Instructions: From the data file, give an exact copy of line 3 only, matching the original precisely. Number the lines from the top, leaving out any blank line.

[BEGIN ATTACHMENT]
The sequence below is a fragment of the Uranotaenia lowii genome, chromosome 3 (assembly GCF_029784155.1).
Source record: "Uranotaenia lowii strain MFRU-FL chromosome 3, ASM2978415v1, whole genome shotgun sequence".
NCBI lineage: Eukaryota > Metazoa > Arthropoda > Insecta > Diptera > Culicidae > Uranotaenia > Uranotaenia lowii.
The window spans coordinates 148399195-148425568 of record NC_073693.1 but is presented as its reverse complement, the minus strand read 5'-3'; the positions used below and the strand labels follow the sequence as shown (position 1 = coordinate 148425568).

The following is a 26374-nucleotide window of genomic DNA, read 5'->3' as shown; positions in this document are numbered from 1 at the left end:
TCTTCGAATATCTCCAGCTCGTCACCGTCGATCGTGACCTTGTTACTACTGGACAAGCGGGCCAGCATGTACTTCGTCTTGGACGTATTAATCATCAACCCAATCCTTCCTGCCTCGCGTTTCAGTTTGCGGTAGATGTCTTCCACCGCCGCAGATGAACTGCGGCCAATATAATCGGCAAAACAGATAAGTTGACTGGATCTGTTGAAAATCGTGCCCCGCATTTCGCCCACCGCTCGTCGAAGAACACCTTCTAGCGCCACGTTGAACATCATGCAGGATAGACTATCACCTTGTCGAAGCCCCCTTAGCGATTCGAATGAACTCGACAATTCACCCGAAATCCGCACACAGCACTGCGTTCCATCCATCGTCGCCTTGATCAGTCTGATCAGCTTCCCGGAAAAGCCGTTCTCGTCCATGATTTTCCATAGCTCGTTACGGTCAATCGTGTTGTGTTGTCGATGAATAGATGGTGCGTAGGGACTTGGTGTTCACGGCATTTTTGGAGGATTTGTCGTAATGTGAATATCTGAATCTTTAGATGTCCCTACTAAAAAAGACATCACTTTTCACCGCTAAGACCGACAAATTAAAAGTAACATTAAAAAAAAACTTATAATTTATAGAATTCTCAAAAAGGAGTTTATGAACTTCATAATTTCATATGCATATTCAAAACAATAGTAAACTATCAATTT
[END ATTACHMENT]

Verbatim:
NCBI lineage: Eukaryota > Metazoa > Arthropoda > Insecta > Diptera > Culicidae > Uranotaenia > Uranotaenia lowii.